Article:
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Sri Lanka’s election chief promises infection-free parliamentary polls this week

ECONOMYNEXT – Voters in Sri Lanka can rest assured they will not contract COVID-19 at a polling station this week as the country is set to finally hold its twice-postponed parliamentary elections on Wednesday (5), Election Commission Chairman Mahinda Deshapriya said.

Compulsory face masks, social distancing and hand sanitising will mark polling day in Asia’s oldest democracy this week as Sri Lanka gets ready to elect its parliamentary representatives in the midst of an unprecedented pandemic. 

“It is absolutely compulsory to wear a mask at the polling station,” Deshapriya said today, issuing a series of guidelines to be followed by voters on polling day.

Upon entering the premises of the polling station, voters must present their national identity card (NIC) and reveal their face to the election officers on duty.

“Do not forget to bring a valid identity card with you,” Deshapriya stressed. 

Voters may bring their NIC, their driving licence, passport, retired citizen ID or other identity document issued by the government of Sri Lanka.

“If you do not have any of these IDs, it is compulsory to obtain an ID issued by the Election commission from the Gramasewaka Niladhari,” said Deshapriyia.

Hand sanitiser will be provided to voters every time they make contact with a person or surface at the polling station.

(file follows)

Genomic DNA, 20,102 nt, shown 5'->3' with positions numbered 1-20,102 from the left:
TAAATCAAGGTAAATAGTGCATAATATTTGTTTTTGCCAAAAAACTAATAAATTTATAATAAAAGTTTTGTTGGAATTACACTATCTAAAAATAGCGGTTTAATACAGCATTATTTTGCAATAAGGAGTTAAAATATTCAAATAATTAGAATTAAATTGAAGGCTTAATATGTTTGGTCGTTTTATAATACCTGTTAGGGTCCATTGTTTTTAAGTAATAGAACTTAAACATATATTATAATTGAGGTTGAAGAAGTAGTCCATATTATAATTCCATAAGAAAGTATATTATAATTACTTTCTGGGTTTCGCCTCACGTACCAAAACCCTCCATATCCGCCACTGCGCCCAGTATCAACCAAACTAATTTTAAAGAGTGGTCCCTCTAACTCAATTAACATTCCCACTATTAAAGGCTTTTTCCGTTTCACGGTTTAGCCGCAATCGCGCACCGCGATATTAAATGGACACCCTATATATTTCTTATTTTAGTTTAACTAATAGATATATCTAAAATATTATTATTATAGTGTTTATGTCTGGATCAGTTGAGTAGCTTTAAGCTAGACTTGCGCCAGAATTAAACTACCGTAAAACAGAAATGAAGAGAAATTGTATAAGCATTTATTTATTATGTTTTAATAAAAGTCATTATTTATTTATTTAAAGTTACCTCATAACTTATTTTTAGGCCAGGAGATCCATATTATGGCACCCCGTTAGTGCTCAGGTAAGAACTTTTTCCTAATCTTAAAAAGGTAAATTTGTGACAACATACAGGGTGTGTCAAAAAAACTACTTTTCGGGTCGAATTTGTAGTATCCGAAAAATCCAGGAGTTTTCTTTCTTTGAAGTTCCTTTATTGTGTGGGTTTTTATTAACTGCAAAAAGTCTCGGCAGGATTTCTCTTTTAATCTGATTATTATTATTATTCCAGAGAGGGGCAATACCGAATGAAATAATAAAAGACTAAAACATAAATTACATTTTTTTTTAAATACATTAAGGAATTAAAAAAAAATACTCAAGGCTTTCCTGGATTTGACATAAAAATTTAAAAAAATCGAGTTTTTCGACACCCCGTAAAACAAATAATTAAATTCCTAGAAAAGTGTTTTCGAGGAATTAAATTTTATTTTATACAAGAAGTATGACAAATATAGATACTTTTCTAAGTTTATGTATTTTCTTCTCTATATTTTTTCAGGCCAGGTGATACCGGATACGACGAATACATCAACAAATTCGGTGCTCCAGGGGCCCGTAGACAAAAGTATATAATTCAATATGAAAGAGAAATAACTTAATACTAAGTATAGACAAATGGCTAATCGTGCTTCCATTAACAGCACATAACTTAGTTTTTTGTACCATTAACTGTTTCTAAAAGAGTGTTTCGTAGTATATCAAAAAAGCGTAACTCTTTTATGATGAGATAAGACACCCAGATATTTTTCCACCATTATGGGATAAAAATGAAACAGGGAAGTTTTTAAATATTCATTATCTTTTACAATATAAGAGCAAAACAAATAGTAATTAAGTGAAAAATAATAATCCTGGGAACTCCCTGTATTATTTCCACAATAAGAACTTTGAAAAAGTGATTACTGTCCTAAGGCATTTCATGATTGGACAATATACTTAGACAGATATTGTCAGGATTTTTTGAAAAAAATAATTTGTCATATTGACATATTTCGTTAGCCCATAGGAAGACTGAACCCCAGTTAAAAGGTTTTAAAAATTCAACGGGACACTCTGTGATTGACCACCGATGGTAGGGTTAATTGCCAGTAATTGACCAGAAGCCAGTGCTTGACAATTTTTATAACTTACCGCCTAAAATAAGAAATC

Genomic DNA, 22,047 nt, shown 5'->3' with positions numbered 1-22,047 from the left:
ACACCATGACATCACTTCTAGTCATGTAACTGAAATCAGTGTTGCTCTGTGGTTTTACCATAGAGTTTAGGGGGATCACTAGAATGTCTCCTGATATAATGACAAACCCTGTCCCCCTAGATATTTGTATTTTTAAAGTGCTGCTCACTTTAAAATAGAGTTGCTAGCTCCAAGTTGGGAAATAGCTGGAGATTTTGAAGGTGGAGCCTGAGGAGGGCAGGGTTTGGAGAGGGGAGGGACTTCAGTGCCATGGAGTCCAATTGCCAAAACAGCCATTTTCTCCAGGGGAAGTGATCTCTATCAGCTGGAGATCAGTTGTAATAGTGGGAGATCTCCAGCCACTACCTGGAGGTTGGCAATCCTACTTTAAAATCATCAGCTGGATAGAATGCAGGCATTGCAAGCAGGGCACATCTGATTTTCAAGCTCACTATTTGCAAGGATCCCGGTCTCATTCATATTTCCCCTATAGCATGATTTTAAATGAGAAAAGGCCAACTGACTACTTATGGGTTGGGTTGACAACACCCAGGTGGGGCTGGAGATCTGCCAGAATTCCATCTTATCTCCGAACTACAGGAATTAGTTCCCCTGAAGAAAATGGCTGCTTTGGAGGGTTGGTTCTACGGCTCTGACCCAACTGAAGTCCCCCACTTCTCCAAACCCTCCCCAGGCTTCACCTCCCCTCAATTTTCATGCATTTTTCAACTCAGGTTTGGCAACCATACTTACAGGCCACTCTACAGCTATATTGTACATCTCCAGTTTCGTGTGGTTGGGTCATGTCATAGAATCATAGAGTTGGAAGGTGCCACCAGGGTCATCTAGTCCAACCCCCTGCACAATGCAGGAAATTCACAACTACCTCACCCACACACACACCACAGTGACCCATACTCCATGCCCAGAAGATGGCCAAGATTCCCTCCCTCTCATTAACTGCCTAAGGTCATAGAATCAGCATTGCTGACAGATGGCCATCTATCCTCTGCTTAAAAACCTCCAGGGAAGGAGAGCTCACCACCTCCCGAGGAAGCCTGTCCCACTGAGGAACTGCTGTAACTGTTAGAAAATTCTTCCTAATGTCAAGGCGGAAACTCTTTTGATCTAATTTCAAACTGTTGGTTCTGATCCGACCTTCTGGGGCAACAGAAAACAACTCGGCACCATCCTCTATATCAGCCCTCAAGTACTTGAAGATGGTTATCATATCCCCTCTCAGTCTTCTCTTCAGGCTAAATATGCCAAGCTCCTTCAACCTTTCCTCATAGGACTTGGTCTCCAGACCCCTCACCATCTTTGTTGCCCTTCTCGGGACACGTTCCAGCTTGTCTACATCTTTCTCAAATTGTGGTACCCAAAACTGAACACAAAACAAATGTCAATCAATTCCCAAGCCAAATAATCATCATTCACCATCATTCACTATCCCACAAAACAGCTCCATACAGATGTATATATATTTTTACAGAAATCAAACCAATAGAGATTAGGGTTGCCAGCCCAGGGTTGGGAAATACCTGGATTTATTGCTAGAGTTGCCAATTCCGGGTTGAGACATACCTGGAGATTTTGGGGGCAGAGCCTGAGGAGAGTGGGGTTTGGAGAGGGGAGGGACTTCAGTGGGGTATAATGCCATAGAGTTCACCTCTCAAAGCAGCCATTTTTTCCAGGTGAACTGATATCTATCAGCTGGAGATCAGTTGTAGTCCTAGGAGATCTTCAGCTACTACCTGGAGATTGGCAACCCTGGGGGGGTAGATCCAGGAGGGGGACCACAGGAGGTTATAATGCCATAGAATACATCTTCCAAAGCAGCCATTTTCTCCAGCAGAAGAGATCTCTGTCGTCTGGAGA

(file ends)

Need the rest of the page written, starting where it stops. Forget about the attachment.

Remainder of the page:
Electoral ink used at the polling station to prevent double voting will be applied with a special waxed paper and not with a permanent marker as was the traditional medium, the EC chairman said.

A 1 metre distance will be maintained between people at the premises at all times.





Assuring voters that all measures have been taken to prevent infection at the polling station, Deshapriya said: “There is no possibility of contracting this virus at a polling station. So you can come to vote without fear.”

“We will also provide hand sanitiser for you on your way out of the premises. That way you won’t bring in the virus nor take it with you,” he added.

Deshapriya asked voters to take their own blue or black ballpoint pen to mark their ballot paper in order to minimise the use of pens issued by the polling station. 

“Otherwise we will provide you with sterilised pens to cast your vote,” he said.

Explaining the voting process, Desahpriya said voters may only vote for one party or one individual candidate.

“Once you have the ballot paper in your hand you might have already decided what party or symbol you want to vote for. On this paper, you may mark in the blank space we have provided for you in front of the symbol. But you may only mark one,” Deshapriya said.

“If you are voting for an individual candidate or individual party, you can vote for them in the space we have provided for them.”

Deshapriya urged voters to use only one cross mark on the ballot paper and not to use any kind of other markings because otherwise it will be rejected.